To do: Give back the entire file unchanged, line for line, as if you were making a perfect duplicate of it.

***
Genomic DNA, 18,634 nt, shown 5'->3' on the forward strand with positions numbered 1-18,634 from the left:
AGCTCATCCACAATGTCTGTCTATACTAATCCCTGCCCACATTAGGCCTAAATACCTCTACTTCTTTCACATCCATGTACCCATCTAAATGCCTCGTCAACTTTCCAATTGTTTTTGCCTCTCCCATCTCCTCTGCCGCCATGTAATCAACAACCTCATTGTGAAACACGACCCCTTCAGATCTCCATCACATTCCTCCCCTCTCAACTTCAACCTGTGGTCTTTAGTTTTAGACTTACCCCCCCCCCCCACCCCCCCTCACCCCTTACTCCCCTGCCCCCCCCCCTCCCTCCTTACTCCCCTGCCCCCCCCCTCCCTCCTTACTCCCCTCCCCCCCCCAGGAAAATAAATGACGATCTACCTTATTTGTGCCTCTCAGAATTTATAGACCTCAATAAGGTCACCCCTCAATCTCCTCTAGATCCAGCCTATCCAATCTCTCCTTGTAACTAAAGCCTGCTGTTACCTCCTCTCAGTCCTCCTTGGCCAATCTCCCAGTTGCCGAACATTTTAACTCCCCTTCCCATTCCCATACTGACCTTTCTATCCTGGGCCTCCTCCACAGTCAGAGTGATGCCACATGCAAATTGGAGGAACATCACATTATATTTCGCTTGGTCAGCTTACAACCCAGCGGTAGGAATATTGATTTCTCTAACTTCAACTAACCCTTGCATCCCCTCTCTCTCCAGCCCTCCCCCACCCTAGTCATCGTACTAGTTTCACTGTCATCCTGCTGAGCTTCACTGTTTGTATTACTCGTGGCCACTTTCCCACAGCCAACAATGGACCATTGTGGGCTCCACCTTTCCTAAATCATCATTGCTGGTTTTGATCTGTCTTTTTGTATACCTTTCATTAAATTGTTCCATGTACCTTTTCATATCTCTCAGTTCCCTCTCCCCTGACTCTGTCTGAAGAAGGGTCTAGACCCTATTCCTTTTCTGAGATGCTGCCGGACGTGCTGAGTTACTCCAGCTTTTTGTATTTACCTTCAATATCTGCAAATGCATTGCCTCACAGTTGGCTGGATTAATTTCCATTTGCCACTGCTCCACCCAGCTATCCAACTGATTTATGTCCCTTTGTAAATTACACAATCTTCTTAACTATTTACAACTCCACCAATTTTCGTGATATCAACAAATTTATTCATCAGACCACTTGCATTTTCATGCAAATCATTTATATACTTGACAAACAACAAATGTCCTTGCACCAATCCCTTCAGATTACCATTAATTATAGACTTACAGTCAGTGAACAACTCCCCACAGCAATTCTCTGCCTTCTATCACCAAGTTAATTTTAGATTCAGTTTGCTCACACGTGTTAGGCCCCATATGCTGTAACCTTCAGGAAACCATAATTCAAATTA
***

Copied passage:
Genomic DNA, 18,634 nt, shown 5'->3' on the forward strand with positions numbered 1-18,634 from the left:
AGCTCATCCACAATGTCTGTCTATACTAATCCCTGCCCACATTAGGCCTAAATACCTCTACTTCTTTCACATCCATGTACCCATCTAAATGCCTCGTCAACTTTCCAATTGTTTTTGCCTCTCCCATCTCCTCTGCCGCCATGTAATCAACAACCTCATTGTGAAACACGACCCCTTCAGATCTCCATCACATTCCTCCCCTCTCAACTTCAACCTGTGGTCTTTAGTTTTAGACTTACCCCCCCCCCCCACCCCCCCTCACCCCTTACTCCCCTGCCCCCCCCCCTCCCTCCTTACTCCCCTGCCCCCCCCCTCCCTCCTTACTCCCCTCCCCCCCCCAGGAAAATAAATGACGATCTACCTTATTTGTGCCTCTCAGAATTTATAGACCTCAATAAGGTCACCCCTCAATCTCCTCTAGATCCAGCCTATCCAATCTCTCCTTGTAACTAAAGCCTGCTGTTACCTCCTCTCAGTCCTCCTTGGCCAATCTCCCAGTTGCCGAACATTTTAACTCCCCTTCCCATTCCCATACTGACCTTTCTATCCTGGGCCTCCTCCACAGTCAGAGTGATGCCACATGCAAATTGGAGGAACATCACATTATATTTCGCTTGGTCAGCTTACAACCCAGCGGTAGGAATATTGATTTCTCTAACTTCAACTAACCCTTGCATCCCCTCTCTCTCCAGCCCTCCCCCACCCTAGTCATCGTACTAGTTTCACTGTCATCCTGCTGAGCTTCACTGTTTGTATTACTCGTGGCCACTTTCCCACAGCCAACAATGGACCATTGTGGGCTCCACCTTTCCTAAATCATCATTGCTGGTTTTGATCTGTCTTTTTGTATACCTTTCATTAAATTGTTCCATGTACCTTTTCATATCTCTCAGTTCCCTCTCCCCTGACTCTGTCTGAAGAAGGGTCTAGACCCTATTCCTTTTCTGAGATGCTGCCGGACGTGCTGAGTTACTCCAGCTTTTTGTATTTACCTTCAATATCTGCAAATGCATTGCCTCACAGTTGGCTGGATTAATTTCCATTTGCCACTGCTCCACCCAGCTATCCAACTGATTTATGTCCCTTTGTAAATTACACAATCTTCTTAACTATTTACAACTCCACCAATTTTCGTGATATCAACAAATTTATTCATCAGACCACTTGCATTTTCATGCAAATCATTTATATACTTGACAAACAACAAATGTCCTTGCACCAATCCCTTCAGATTACCATTAATTATAGACTTACAGTCAGTGAACAACTCCCCACAGCAATTCTCTGCCTTCTATCACCAAGTTAATTTTAGATTCAGTTTGCTCACACGTGTTAGGCCCCATATGCTGTAACCTTCAGGAAACCATAATTCAAATTA